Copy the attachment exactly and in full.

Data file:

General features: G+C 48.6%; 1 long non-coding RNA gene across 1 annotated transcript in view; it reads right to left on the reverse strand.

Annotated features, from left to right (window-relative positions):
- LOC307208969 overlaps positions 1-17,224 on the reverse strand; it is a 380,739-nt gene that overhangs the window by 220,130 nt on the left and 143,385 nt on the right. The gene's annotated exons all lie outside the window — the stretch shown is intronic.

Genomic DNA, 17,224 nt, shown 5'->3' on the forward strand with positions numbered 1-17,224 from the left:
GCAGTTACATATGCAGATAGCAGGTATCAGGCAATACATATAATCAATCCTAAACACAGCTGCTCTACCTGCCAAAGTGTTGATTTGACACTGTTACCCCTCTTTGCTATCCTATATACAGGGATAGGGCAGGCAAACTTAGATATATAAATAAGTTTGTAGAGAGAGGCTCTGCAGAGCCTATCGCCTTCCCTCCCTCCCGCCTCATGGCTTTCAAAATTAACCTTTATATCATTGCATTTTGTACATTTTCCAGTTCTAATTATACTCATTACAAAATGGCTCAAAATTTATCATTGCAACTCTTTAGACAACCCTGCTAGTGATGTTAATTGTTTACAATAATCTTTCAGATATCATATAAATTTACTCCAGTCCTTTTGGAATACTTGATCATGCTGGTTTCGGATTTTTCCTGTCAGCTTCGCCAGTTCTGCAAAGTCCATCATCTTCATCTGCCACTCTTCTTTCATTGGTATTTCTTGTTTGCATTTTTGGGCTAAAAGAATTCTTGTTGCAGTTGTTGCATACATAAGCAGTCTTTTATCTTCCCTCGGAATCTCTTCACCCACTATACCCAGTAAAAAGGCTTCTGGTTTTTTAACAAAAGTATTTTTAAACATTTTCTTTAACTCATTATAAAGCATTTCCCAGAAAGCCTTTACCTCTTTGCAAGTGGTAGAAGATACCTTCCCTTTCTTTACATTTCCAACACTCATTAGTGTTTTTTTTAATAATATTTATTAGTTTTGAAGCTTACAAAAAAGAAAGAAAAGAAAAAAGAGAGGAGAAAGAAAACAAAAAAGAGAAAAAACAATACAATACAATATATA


General features: G+C 48.6%; 1 long non-coding RNA gene across 1 annotated transcript in view; it reads right to left on the reverse strand.

Annotated features, from left to right (window-relative positions):
- LOC307208969 overlaps positions 1-17,224 on the reverse strand; it is a 380,739-nt gene that overhangs the window by 220,130 nt on the left and 143,385 nt on the right. The gene's annotated exons all lie outside the window — the stretch shown is intronic.

Genomic DNA, 17,224 nt, shown 5'->3' on the forward strand with positions numbered 1-17,224 from the left:
GCAGTTACATATGCAGATAGCAGGTATCAGGCAATACATATAATCAATCCTAAACACAGCTGCTCTACCTGCCAAAGTGTTGATTTGACACTGTTACCCCTCTTTGCTATCCTATATACAGGGATAGGGCAGGCAAACTTAGATATATAAATAAGTTTGTAGAGAGAGGCTCTGCAGAGCCTATCGCCTTCCCTCCCTCCCGCCTCATGGCTTTCAAAATTAACCTTTATATCATTGCATTTTGTACATTTTCCAGTTCTAATTATACTCATTACAAAATGGCTCAAAATTTATCATTGCAACTCTTTAGACAACCCTGCTAGTGATGTTAATTGTTTACAATAATCTTTCAGATATCATATAAATTTACTCCAGTCCTTTTGGAATACTTGATCATGCTGGTTTCGGATTTTTCCTGTCAGCTTCGCCAGTTCTGCAAAGTCCATCATCTTCATCTGCCACTCTTCTTTCATTGGTATTTCTTGTTTGCATTTTTGGGCTAAAAGAATTCTTGTTGCAGTTGTTGCATACATAAGCAGTCTTTTATCTTCCCTCGGAATCTCTTCACCCACTATACCCAGTAAAAAGGCTTCTGGTTTTTTAACAAAAGTATTTTTAAACATTTTCTTTAACTCATTATAAAGCATTTCCCAGAAAGCCTTTACCTCTTTGCAAGTGGTAGAAGATACCTTCCCTTTCTTTACATTTCCAACACTCATTAGTGTTTTTTTTAATAATATTTATTAGTTTTGAAGCTTACAAAAAAGAAAGAAAAGAAAAAAGAGAGGAGAAAGAAAACAAAAAAGAGAAAAAACAATACAATACAATATATA